Rating agency Moody’s has singled India from its otherwise positive outlook for the banking sector in the Asia-Pacific.
The rest of the region could get a respite from defaulting loans on the back of economic recovery but Indian public sector banks (PSBs) will continue to be hit by bad loans, it has said.
In its Asia-Pacific Banking Outlook 2013, it said impaired loans were yet to peak among PSBs in India.
While the government (India) was likely to remain supportive, relatively high inflation and modest fiscal capacity meant policy options were constrained when compared to China.
The modest cyclical rises in non-performing loans (NPLs) in many countries in the region will persist in the first half of the year, says Moody’s. This will be seen especially in trade-focused economies, most affected by the global economic slowing.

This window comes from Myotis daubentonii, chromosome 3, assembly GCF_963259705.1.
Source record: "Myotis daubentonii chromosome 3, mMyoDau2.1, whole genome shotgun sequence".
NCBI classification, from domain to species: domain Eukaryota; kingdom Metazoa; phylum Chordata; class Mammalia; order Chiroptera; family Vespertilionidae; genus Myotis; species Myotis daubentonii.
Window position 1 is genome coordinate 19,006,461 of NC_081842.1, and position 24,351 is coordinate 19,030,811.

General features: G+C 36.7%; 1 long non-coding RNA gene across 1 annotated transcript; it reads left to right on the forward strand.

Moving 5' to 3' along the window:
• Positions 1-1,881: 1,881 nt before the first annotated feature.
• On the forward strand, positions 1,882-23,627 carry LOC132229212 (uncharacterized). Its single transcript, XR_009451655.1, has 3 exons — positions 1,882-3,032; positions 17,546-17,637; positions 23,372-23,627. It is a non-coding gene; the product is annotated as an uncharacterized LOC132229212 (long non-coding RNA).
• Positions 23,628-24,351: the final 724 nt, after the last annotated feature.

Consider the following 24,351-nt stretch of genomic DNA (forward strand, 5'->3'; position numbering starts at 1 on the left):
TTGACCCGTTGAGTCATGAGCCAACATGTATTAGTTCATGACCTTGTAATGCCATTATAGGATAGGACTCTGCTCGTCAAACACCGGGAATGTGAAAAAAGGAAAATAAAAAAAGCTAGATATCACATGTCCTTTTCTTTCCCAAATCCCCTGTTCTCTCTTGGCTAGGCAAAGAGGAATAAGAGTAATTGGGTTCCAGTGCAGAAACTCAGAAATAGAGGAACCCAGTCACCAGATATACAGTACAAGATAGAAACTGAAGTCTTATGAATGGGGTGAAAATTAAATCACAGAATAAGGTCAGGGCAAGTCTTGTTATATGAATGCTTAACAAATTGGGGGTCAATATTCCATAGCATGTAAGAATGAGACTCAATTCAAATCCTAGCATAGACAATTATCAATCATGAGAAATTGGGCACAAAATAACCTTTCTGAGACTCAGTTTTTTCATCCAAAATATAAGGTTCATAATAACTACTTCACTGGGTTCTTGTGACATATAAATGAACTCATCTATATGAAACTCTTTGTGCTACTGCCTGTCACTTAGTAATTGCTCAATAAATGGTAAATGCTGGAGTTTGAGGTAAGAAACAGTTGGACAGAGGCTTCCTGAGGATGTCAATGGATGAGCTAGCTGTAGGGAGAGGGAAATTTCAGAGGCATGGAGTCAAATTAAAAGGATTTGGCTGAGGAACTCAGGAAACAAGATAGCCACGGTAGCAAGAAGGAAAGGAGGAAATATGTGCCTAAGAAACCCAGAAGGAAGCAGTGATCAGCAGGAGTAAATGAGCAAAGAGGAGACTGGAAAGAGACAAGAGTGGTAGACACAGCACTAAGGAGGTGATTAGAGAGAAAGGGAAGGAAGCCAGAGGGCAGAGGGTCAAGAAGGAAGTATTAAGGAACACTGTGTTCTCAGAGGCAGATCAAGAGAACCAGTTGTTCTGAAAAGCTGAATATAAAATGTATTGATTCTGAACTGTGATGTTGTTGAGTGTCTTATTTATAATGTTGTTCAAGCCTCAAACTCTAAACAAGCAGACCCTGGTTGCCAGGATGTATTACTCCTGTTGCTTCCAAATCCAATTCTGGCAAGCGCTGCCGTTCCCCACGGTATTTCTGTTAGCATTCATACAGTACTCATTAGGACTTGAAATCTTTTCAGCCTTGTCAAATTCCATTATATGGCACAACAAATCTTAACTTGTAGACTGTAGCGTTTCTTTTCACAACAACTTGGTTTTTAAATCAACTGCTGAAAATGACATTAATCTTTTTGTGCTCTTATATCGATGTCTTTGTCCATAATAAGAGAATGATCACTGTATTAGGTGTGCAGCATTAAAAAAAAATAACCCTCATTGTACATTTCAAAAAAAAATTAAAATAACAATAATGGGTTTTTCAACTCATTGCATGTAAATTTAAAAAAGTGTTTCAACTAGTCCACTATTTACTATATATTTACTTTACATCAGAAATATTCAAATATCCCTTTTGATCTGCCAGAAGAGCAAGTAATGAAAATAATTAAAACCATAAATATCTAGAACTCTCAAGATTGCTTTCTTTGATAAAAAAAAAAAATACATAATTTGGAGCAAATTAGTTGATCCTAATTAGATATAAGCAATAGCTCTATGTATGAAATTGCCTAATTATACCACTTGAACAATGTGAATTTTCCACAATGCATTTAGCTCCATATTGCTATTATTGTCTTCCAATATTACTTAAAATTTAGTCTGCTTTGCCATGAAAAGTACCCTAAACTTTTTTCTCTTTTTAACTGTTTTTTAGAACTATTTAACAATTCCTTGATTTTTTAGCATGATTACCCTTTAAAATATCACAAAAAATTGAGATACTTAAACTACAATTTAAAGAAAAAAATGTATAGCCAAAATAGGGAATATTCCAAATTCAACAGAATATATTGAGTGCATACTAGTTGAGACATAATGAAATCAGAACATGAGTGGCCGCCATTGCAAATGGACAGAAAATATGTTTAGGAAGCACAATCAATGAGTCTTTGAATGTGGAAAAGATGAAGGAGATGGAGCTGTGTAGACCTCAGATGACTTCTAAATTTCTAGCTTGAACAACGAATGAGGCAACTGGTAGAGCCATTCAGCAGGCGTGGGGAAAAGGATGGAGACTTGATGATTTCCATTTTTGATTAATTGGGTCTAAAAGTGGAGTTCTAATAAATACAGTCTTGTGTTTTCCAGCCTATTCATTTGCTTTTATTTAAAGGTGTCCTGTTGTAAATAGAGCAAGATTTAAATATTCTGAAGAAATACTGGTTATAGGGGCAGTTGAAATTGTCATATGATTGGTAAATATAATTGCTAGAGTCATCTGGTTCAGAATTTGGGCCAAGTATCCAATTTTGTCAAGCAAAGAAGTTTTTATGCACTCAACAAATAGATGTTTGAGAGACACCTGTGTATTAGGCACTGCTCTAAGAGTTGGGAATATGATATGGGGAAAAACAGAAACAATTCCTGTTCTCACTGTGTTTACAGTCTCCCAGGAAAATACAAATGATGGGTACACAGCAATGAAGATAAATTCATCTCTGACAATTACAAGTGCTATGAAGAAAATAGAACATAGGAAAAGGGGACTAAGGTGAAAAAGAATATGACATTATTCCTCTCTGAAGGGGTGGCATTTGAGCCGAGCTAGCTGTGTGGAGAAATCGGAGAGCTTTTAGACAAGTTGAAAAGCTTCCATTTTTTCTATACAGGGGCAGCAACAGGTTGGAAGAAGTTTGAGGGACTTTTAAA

Rising asset quality pressures have been barely detectable in most countries in the region and NPLs are expected to peak in most banking systems by mid-year as economic recovery takes root. Any additional credit costs can, in the vast majority of cases, be easily absorbed by earnings. The two main possible exceptions are Vietnam and India, whose banking sectors get negative outlooks. Moody’s says the Vietnamese banking system is in much worse shape than India’s.
On interest rates in the Asia-Pacific, Moody’s said India and Vietnam were both exceptions to its general observation that interest rates in Asia were very low.
Both countries, when compared with the rest of the region, were seeing higher inflation and weaker exchange rates.
While interest rates are likely to fall in India and Vietnam in 2013, they will also remain higher than in the rest of Asia. A higher interest rate regime meant weaker resilience for their banking systems in a global economic slowdown after a relatively rapid credit growth, it added.